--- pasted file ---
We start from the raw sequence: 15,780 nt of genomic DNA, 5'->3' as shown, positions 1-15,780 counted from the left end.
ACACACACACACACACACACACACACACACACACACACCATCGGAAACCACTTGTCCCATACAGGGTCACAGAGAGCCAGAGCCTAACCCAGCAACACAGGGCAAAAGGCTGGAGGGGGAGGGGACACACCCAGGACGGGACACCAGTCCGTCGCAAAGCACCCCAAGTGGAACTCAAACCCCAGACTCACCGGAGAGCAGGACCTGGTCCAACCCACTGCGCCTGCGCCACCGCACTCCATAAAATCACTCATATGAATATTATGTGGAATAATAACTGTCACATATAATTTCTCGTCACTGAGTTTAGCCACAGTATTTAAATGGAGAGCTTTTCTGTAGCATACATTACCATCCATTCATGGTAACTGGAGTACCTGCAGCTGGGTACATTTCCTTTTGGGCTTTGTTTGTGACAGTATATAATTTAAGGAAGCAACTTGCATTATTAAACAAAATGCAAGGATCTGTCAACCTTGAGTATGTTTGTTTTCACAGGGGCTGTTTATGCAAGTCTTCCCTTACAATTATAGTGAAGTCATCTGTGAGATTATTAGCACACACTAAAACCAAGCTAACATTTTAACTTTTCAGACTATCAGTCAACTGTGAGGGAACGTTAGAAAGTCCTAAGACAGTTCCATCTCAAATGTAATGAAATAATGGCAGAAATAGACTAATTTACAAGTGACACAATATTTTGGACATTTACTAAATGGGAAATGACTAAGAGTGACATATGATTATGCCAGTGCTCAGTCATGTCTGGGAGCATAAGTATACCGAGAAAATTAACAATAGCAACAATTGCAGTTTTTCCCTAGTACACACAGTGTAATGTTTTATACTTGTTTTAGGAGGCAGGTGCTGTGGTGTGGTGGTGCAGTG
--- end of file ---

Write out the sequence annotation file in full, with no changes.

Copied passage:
We start from the raw sequence: 15,780 nt of genomic DNA, 5'->3' as shown, positions 1-15,780 counted from the left end.
ACACACACACACACACACACACACACACACACACACACCATCGGAAACCACTTGTCCCATACAGGGTCACAGAGAGCCAGAGCCTAACCCAGCAACACAGGGCAAAAGGCTGGAGGGGGAGGGGACACACCCAGGACGGGACACCAGTCCGTCGCAAAGCACCCCAAGTGGAACTCAAACCCCAGACTCACCGGAGAGCAGGACCTGGTCCAACCCACTGCGCCTGCGCCACCGCACTCCATAAAATCACTCATATGAATATTATGTGGAATAATAACTGTCACATATAATTTCTCGTCACTGAGTTTAGCCACAGTATTTAAATGGAGAGCTTTTCTGTAGCATACATTACCATCCATTCATGGTAACTGGAGTACCTGCAGCTGGGTACATTTCCTTTTGGGCTTTGTTTGTGACAGTATATAATTTAAGGAAGCAACTTGCATTATTAAACAAAATGCAAGGATCTGTCAACCTTGAGTATGTTTGTTTTCACAGGGGCTGTTTATGCAAGTCTTCCCTTACAATTATAGTGAAGTCATCTGTGAGATTATTAGCACACACTAAAACCAAGCTAACATTTTAACTTTTCAGACTATCAGTCAACTGTGAGGGAACGTTAGAAAGTCCTAAGACAGTTCCATCTCAAATGTAATGAAATAATGGCAGAAATAGACTAATTTACAAGTGACACAATATTTTGGACATTTACTAAATGGGAAATGACTAAGAGTGACATATGATTATGCCAGTGCTCAGTCATGTCTGGGAGCATAAGTATACCGAGAAAATTAACAATAGCAACAATTGCAGTTTTTCCCTAGTACACACAGTGTAATGTTTTATACTTGTTTTAGGAGGCAGGTGCTGTGGTGTGGTGGTGCAGTG